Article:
Retired American Bishop Explains How The Church Invented Hell & What Religion Is Really Used For
Religion is a controversial topic, and Iâd like to preface this article by saying that it is not my aim to belittle or diminish anyoneâs beliefs. My problem is not with faith but with religion as an organization, which has been used as a means of control, to pit people against each other, and to incite terror and war. Religion in this context serves the purposes of manyÂ various global elitist agendas.
Religion is also confusing, to say the least; within several different religions existÂ different âsects,â each withÂ their own teachings and version of the âtruthâ and how to live oneâs life. Within Christianity alone, there are multiple versions of the Bible, and teachings that contradict one another. What one religion says in one part of the world may directly oppose what another says in a different part of the world.Â This alone is a recipe for feelings of confusion and isolation forÂ anybody who is seeking âthe truth.â If various religions preach different ways of life and truths, they all canât be correct, can they? I guess thatâs why they call it faith.
Below is a video of Jon Shelby Spong, a retired American bishop of the Episcopal Church, discussing these problems. He argues that religion is a business and it isÂ used as a control mechanismÂ (and heâsÂ not the first insiderÂ to do so). We can see thisÂ happeningÂ most clearly in the rise of Islamophobia. Islam has been turned into a scapegoat, a target at which we can direct all our fears and anger, and an excuse toÂ invade other countries and create a more intense global national security state. But the truth is,Â Islam has nothing to do with violence orÂ terrorism. These manufactured fears are all part and parcel ofÂ âfalse flagâ terrorism, which you can read more aboutÂ hereÂ ifÂ you are unfamiliar with the concept.
In the video, Spong affirms that âreligion is always in the control business, and thatâs something people donât really understand. Itâs in the guilt producing control business.â
He then goes on to describe the problem with religion as an organization:
Every church I know claims that we are the true church, and theyÂ have some ultimate authority. . . . The idea that the truth of God can be bound in any human system by any human creed by any human book, is almost beyond imagination for me. God is not a Christian, God is not a Jew or a Muslim or a Hindu a Buddhist; all of those are human systems which human beings have created to try toÂ help us walk into the mystery of God.
He is describing the difference between faith and religion.Â I myself have exploredÂ multiple religions, and have discoveredÂ teachings within all of them thatÂ deeply resonate with me.Â Iâve alsoÂ found teachingsÂ that donât resonate at all. I donât believe one religion has all the answers.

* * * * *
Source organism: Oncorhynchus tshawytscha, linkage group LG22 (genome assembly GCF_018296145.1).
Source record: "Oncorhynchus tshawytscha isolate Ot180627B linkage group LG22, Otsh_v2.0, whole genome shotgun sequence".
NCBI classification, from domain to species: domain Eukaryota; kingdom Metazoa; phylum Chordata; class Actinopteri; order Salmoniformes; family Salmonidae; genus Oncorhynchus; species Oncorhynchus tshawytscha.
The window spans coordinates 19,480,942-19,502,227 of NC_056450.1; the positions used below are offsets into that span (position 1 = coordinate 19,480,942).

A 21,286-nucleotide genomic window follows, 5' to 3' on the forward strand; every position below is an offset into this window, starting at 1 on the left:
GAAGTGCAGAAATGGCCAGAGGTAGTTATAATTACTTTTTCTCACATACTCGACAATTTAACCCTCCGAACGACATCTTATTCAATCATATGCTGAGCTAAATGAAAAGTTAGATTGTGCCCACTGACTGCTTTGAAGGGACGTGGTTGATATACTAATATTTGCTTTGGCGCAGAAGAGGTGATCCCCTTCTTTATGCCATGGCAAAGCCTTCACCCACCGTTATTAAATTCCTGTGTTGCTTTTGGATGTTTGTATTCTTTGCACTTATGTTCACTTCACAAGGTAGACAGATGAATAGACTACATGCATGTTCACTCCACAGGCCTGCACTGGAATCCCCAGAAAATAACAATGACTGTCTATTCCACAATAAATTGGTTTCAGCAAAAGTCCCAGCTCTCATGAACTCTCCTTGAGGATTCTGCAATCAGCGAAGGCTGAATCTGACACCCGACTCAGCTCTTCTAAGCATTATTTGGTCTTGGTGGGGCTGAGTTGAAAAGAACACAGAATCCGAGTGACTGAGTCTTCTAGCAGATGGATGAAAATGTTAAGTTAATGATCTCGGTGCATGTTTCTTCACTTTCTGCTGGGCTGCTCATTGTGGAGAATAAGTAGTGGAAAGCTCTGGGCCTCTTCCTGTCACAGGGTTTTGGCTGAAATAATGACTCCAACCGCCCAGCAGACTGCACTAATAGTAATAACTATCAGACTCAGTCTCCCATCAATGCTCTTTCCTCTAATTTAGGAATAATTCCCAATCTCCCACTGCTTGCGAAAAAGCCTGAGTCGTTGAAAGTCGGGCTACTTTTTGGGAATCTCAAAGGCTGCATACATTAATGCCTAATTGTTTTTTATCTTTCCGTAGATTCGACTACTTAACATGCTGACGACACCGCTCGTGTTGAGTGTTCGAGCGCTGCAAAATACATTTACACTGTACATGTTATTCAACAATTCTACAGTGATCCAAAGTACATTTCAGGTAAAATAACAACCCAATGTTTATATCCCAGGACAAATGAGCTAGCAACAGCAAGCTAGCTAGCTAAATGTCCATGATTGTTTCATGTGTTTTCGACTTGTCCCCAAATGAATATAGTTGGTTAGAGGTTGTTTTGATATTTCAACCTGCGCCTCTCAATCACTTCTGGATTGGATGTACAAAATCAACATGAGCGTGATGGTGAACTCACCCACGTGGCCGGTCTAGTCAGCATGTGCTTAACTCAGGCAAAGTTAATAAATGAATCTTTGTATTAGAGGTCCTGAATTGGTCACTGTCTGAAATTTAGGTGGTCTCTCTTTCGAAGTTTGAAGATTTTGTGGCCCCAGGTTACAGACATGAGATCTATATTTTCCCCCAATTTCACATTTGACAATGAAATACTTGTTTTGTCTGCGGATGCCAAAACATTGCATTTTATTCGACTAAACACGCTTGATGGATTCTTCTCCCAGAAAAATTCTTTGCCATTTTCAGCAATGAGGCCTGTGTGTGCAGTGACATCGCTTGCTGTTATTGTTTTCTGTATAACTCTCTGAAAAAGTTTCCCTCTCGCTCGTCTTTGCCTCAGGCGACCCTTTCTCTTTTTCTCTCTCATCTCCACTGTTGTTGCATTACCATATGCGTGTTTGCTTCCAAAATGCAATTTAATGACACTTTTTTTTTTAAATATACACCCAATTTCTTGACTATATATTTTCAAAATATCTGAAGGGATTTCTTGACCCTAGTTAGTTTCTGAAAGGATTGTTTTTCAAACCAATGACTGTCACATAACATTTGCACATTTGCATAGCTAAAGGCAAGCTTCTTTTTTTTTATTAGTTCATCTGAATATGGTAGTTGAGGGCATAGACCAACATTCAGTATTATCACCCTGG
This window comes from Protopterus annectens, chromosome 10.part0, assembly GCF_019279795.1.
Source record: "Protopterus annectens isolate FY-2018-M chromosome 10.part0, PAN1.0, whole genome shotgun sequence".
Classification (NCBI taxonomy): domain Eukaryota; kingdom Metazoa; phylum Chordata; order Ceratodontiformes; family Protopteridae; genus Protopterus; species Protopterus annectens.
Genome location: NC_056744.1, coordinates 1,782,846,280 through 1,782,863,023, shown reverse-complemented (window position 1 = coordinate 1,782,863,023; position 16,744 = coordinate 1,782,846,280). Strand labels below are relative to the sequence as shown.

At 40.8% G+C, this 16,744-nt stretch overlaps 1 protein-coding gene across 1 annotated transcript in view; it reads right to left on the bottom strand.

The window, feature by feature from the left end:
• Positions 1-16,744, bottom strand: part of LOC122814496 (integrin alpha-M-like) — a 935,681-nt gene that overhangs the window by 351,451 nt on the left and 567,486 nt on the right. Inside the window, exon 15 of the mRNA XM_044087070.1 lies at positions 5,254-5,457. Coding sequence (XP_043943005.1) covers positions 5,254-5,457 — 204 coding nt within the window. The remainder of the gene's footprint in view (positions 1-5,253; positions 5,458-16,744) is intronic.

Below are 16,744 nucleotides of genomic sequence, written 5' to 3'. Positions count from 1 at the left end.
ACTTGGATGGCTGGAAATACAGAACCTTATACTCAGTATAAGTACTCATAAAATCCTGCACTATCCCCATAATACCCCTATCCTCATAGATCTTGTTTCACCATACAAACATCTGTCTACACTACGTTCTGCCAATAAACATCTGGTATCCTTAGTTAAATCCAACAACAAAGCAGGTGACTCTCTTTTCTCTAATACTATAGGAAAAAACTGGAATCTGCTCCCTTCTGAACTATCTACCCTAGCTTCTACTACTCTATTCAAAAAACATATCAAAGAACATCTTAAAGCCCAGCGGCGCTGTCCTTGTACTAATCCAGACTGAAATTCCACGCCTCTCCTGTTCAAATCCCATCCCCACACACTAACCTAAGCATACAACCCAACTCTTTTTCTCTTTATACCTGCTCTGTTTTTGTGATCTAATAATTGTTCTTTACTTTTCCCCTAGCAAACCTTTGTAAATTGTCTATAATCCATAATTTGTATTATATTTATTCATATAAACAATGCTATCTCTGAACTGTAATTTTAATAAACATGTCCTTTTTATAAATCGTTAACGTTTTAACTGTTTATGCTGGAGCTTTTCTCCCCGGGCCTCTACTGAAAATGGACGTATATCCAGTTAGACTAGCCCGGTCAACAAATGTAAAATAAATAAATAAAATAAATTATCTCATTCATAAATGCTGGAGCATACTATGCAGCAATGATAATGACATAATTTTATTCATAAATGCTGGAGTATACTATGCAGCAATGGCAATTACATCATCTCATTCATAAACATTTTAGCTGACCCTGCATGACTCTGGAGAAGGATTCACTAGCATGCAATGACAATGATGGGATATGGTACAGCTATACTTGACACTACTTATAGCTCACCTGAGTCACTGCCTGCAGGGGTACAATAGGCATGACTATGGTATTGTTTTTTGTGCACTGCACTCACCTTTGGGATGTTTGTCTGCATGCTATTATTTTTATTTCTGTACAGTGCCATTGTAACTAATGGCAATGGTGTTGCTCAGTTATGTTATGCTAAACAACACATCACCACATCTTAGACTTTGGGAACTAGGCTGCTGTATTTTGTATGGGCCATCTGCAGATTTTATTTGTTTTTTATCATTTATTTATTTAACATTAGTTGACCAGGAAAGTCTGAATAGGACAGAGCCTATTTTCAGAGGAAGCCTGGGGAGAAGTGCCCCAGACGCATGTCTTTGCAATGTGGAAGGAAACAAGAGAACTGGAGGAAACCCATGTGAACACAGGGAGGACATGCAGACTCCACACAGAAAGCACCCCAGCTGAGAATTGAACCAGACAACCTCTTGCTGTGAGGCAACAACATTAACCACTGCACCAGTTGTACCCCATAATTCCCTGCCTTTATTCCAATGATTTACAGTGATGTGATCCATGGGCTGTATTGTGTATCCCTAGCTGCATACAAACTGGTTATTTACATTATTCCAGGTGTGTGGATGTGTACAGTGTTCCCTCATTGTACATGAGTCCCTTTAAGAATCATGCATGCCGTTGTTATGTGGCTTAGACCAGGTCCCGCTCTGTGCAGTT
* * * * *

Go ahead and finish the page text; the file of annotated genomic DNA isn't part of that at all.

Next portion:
Using fear to coax people into a certain way of life or belief system, just like the Bishop mentions above, seems to be common practice in nearly every religion, and that certainly doesnât resonate with me.
The history of the church itself is problematic. Whether it be the churchâs role in theÂ First Nations GenocideÂ here in Canada, or the European crusades, the church has a history of forcingÂ theirÂ views upon others and of condemningÂ science and new discoveries.
Furthermore, as the Bishop says above, people need to accept responsibility for the world. If we simply leave global change in the hands of God, we remove our own responsibility and agency in this world. If we want to change the world, WE have to do it. After the Paris terrorist attacks, the Dalai Lamai expressed this as well, arguing that itâs not enough to just pray. We must take responsibility for our planet.
We are also dealing with texts that are very old, and considering thereÂ are multiple versions of various texts, all of which have likely been manipulated, changed, and distorted over the years, I find it difficultÂ to accept any one without question.
Another point that turns me away from religion is hypocrisy.Â Many people claim ties to their faith yetÂ know very little about its tenets,Â and fail toÂ followÂ what they claim to believe in. This is commonly seen within the âspiritualâ movement as well, which can be seen as another form of religion in itself.
When it comes to religion, I believe you have to do your own research; you have to read the booksÂ andÂ examine the teachings for yourself. Use your own head and find what resonates with you instead of allowing yourself to be indoctrinated and letting someone else do your thinking for you. These texts are open to interpretation; itâs up to you to find meaning in them and apply it to your life.Â You can still believe in God and not be religious. Religion is a manmade construct, and I thinkÂ ifÂ God were to suddenly appear somewhere,Â he or sheÂ would have no idea what religion even was.
Religions as organizations areÂ going to have to change. New discoveries are constantly being made that are challenging long-held belief systems. We cannot grow if we refuse to have an open mind and accept new possibilities aboutÂ the nature of reality, and itâs childish to hold on to old belief systems just because they are familiar.
I personallyÂ believe in the soul and other non-material phenomena,Â as wellÂ the idea that life does not end here on Earth, and I believe there is enough evidence in various forms,Â aside from my own intuition and gut feeling,Â toÂ support this stance.
What about you? What do you believe? What it all boils down to, for me, is respect. We must learn to respect each otherâs viewpoints about âwhat is.â We need to work with each other and accept our differences so we can focus on helping the planet, our shared home.
âItâs a mark of an educated person to be able to entertain an idea without accepting it.â
Originally Published ByÂ Collective-evolution.com